"A bridge goes straight across a river at a height of $60$ m. A car on the bridge travelling at $40$ m/sec passes directly over a boat travelling up the river at $15$ m/sec. Find the rate at which the distance between the car and the boat is increasing 3 seconds later."

I don't think I need help on the actual problem itself but I'm a very hard time visualizing this situation. Is is possible for someone to draw me a picture of the situation? I just need to be able to visualize what is going on here.


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    $\begingroup$ I'm no good at drawing pictures, but maybe this will help. Visualize a 3-dimensional coordinate system. The $y$-axis is the river. The bridge is parallel to the $x$-axis, but up at $z=60$. At time zero, the boat is at the origin, while the car is on the bridge, directly above the boat, at $(0,0,60)$. The car is moving to the right along the bridge at 40 m/sec, while the boat is heading up the $y$-axis at 15 m/sec. $\endgroup$ – Gerry Myerson Nov 5 '17 at 23:15
  • $\begingroup$ That's the thing. I'm very skeptical this would be a 3D problem since we're only working with 2 dimensions at most. This isn't multivariable calculus or anything so I am not sure if 3D is required here. $\endgroup$ – Future Math person Nov 5 '17 at 23:17
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    $\begingroup$ The action is taking place in 3D, but you don't need multivariable calculus to solve it. Everything is a function of a single variable, namely, the time. You can work out the position of the car at time $t$, and the position of the boat at time $t$, and then you need a little bit of 3D geometry (actually, just two applications of 2D Pythagoras) to get a formula for the distance between them at time $t$. $\endgroup$ – Gerry Myerson Nov 5 '17 at 23:20
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    $\begingroup$ The position of the bridge doesn't change, but you can't ignore the fact that the bridge is 60 meters up from the river. $\endgroup$ – Gerry Myerson Nov 5 '17 at 23:38
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    $\begingroup$ Imagine the bridge being a million miles high. Then the distance between car and boat will barely change at all as they move – it will stay very close to a million miles. So the height comes into the formula for the rate of change of the distance. But, look – just write down the formula for the distance, and see for yourself! $\endgroup$ – Gerry Myerson Nov 5 '17 at 23:44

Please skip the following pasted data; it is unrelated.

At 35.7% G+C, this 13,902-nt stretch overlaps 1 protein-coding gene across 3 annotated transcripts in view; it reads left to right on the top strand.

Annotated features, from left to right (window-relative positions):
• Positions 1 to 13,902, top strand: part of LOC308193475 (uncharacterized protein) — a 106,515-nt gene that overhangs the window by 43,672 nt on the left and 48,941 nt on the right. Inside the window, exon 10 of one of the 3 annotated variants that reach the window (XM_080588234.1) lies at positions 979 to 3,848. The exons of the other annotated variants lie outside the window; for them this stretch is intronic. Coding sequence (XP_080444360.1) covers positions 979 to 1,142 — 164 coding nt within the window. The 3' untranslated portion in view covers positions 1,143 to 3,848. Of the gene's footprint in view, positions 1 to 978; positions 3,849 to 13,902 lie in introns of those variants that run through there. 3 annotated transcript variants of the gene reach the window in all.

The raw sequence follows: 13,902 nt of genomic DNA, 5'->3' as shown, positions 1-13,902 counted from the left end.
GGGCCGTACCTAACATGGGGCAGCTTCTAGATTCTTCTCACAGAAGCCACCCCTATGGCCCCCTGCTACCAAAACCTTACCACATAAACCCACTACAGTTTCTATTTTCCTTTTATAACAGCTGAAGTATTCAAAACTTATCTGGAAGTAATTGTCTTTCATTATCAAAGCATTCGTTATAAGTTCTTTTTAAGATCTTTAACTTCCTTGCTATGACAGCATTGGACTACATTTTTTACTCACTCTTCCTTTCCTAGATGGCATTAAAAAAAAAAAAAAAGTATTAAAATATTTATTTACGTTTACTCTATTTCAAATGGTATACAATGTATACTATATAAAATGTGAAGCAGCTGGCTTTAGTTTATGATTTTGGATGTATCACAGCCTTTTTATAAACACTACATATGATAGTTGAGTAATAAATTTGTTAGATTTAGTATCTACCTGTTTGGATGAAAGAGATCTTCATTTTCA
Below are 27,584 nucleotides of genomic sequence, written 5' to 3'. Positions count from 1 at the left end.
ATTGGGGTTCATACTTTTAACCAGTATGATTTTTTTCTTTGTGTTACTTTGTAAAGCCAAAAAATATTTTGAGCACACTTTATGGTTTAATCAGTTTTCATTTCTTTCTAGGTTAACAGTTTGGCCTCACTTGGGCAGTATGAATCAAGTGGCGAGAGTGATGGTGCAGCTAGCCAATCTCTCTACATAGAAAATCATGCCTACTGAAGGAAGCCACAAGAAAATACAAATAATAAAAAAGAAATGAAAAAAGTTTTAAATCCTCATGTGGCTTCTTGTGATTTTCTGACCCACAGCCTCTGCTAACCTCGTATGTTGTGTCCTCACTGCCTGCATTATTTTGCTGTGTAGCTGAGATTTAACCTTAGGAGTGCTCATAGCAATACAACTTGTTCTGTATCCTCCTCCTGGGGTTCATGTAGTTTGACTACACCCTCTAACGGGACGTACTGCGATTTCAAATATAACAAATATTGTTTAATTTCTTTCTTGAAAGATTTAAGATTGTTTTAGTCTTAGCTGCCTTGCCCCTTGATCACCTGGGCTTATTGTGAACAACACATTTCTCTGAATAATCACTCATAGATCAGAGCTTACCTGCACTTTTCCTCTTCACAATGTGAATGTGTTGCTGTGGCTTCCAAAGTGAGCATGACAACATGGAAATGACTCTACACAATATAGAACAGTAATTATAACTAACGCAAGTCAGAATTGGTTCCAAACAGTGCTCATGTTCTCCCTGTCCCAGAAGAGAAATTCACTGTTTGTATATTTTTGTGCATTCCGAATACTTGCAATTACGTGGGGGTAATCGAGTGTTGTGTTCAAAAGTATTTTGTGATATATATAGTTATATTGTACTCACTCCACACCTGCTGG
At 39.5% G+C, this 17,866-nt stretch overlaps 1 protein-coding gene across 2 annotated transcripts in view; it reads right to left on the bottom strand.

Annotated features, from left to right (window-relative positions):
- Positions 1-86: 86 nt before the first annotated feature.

Here is a rendering of the scene:

the scene

The car travels at $$ r_c(t) = (v_c t, 0, 60) $$ (grey line), the boat at $$ r_b(t) = (0, v_b t, 0) $$ (light blue line). The distance (three difference vectors shown as black arrows) is $$ d(t) = \lVert r_c(t) - r_b(t) \rVert $$ and your task is to find $\dot{d}(t)$ for $t=3\text{s}$.

Hint: $\lVert (x,y,z) \rVert = \sqrt{x^2 + y^2 + z^2}$


It seems the dot on the $d$ did not get enough attention.

Find the rate at which the distance between the car and the boat is increasing 3 seconds later

A rate is a measure of change. In these context it is often the time derivative.

For convenience I had used $t=0$ as the time when the car is above the boat. But for completeness let us shift that to a time $t_0$ to be a bit more general, though it should lead to the same result.

Then we have $$ r_c(t) = (v_c(t-t_0), 0, 60) \\ r_b(t) = (0, v_b(t-t_0), 0) $$ Then the difference vector is $$ \Delta r(t) = r_c(t) - r_b(t) = (v_c (t-t_0), -v_b(t-t_0), 60) $$ and the length of this vector is the distance between car and boat: $$ d(t) = \lVert \Delta r(t) \rVert $$ Asked is for rate of change of the distance, this is the time derivative of the distance $$ \dot{d}(t) = d'(t) = \frac{d}{dt} d(t) $$ depending on your preference of notation.

And it is wanted 3 seconds later than the meeting time, thus $$ \dot{d}(t_0 + 3) $$ where I left out the physical units for the 3.

Putting everything together we get \begin{align} \dot{d}(t) &= \frac{d}{dt} \sqrt{(v_c (t-t_0))^2 + (-v_b(t-t_0))^2 + 60^2} \\ &= \frac{1}{2 \sqrt{(v_c (t-t_0))^2 + (-v_b(t-t_0))^2 + 60^2}} (2 v_c + 2 v_b) \\ &= \frac{v_c + v_b}{\sqrt{(v_c (t-t_0))^2 + (-v_b(t-t_0))^2 + 60^2}} \end{align} Inserting $t = t_0 + 3$ gives $$ \dot{d}(t_0 + 3) = \frac{v_c + v_b}{\sqrt{9(v_c^2 + v_b^2) + 60^2}} $$

The values for $v_c$ and $v_b$ were given in the task, so there is only one calculation left to do to get the desired rate.

  • $\begingroup$ Ohh boy. Well this would essentially collapse down to a 2D problem though no? The height of the bridge is fixed and the only variables I care about is the ship and the car right? $\endgroup$ – Future Math person Nov 5 '17 at 23:27
  • $\begingroup$ @FutureMathperson Correct $\endgroup$ – gen-z ready to perish Nov 5 '17 at 23:33
  • $\begingroup$ It's not a 2D problem – you can't ignore the height of the bridge when calculating the distance, and then you will find that it also comes into the rate of change of the distance. $\endgroup$ – Gerry Myerson Nov 5 '17 at 23:41
  • $\begingroup$ But then is question is quite simple then. It would simply be $d(3) = \sqrt{120^2 + 45^2 + 60^2} = 15\sqrt{89}$ . I would then differentiate $d(t)$ and plug in my values for $x,y,z,x',y',z'$. Since $z' = 0$, that vanishes but everything else stays. Is that the correct intuition? $\endgroup$ – Future Math person Nov 5 '17 at 23:57
  • $\begingroup$ You don't want $d(3)$, you want $d(t)$. $\endgroup$ – Gerry Myerson Nov 6 '17 at 11:54

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